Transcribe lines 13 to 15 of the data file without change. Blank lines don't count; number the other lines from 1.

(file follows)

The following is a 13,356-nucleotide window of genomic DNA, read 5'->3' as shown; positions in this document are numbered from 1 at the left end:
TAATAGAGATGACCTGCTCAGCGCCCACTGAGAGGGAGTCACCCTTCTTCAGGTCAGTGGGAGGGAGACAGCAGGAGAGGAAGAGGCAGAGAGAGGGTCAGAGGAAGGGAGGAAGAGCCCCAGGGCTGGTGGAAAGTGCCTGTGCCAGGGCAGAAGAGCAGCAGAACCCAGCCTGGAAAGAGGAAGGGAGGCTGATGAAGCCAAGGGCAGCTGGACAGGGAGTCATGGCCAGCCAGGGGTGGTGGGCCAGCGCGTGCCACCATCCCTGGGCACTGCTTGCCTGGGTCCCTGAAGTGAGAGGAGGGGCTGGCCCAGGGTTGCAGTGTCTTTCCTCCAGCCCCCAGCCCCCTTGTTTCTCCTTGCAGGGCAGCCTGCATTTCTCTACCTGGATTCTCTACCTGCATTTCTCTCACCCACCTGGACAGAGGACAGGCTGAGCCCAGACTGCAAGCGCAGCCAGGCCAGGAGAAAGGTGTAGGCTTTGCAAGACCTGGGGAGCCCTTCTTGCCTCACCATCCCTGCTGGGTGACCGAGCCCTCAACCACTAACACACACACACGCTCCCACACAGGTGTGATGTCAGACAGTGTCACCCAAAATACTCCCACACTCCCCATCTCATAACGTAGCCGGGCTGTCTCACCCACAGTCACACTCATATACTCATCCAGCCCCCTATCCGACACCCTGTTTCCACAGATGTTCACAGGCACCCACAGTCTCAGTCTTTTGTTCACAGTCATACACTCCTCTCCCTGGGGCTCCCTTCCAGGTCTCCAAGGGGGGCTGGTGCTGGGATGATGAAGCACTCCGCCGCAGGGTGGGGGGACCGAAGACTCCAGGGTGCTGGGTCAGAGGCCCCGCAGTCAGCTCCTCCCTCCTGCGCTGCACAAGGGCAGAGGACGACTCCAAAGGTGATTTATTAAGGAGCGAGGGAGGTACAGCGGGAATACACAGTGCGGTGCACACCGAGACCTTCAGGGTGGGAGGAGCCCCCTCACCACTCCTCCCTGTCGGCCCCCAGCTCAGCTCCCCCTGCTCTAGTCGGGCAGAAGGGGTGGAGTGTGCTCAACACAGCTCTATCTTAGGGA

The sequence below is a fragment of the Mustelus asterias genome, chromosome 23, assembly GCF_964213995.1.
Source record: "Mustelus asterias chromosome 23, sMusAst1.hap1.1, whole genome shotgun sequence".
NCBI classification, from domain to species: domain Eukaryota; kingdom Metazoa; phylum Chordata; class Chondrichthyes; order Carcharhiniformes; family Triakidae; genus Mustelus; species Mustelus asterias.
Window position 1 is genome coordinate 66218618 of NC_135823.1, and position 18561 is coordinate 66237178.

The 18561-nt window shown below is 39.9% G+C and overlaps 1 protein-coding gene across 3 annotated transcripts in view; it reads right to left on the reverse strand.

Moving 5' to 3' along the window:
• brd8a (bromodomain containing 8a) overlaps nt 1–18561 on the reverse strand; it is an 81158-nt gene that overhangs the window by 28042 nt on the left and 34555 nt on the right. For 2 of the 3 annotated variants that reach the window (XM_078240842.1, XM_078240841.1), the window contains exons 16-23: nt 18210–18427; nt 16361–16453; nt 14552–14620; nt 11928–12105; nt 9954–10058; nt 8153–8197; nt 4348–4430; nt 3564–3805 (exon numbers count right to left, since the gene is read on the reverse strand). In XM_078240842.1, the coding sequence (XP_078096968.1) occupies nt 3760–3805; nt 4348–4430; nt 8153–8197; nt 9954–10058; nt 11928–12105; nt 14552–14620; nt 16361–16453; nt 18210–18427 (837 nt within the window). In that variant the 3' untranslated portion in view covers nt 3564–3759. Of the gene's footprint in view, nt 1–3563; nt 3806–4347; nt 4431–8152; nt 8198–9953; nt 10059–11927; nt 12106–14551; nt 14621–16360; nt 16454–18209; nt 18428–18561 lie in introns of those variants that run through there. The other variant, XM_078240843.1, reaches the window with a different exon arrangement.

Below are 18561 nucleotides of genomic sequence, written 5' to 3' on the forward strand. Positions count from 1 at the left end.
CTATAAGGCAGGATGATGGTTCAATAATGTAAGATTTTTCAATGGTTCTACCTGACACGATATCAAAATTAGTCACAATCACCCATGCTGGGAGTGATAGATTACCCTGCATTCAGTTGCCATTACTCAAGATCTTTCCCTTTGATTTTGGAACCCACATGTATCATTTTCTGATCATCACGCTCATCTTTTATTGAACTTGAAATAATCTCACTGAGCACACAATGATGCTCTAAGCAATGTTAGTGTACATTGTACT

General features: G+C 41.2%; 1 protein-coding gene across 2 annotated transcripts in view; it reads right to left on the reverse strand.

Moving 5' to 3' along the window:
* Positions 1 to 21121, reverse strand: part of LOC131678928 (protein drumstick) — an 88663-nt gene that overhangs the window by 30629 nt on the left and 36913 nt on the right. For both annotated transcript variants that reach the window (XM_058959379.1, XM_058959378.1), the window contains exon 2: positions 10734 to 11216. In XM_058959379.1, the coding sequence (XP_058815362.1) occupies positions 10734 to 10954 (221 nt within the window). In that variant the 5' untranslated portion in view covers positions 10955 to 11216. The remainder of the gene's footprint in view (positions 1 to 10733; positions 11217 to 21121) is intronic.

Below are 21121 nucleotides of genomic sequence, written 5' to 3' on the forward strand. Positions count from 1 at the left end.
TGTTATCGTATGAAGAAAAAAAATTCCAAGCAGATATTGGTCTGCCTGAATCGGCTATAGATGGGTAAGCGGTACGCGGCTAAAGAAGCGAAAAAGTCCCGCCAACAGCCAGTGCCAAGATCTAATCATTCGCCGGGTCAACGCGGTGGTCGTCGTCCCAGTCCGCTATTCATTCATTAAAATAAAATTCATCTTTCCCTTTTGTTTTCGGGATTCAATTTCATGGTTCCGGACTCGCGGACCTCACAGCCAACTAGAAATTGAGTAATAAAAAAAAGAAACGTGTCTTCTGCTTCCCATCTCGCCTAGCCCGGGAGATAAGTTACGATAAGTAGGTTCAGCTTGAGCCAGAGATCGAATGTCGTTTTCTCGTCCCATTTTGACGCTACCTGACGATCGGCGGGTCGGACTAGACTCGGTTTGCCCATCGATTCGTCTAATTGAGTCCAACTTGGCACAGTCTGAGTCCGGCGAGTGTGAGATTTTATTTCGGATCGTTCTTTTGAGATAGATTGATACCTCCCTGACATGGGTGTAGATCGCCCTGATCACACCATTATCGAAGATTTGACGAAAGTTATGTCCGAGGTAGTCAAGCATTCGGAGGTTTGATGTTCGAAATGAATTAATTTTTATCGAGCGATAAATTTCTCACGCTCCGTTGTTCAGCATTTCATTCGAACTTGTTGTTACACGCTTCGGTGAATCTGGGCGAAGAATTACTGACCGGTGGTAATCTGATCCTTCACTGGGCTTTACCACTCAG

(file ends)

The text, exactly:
Moving 5' to 3' along the window:
* Positions 1 to 21121, reverse strand: part of LOC131678928 (protein drumstick) — an 88663-nt gene that overhangs the window by 30629 nt on the left and 36913 nt on the right. For both annotated transcript variants that reach the window (XM_058959379.1, XM_058959378.1), the window contains exon 2: positions 10734 to 11216. In XM_058959379.1, the coding sequence (XP_058815362.1) occupies positions 10734 to 10954 (221 nt within the window). In that variant the 5' untranslated portion in view covers positions 10955 to 11216. The remainder of the gene's footprint in view (positions 1 to 10733; positions 11217 to 21121) is intronic.

Below are 21121 nucleotides of genomic sequence, written 5' to 3' on the forward strand. Positions count from 1 at the left end.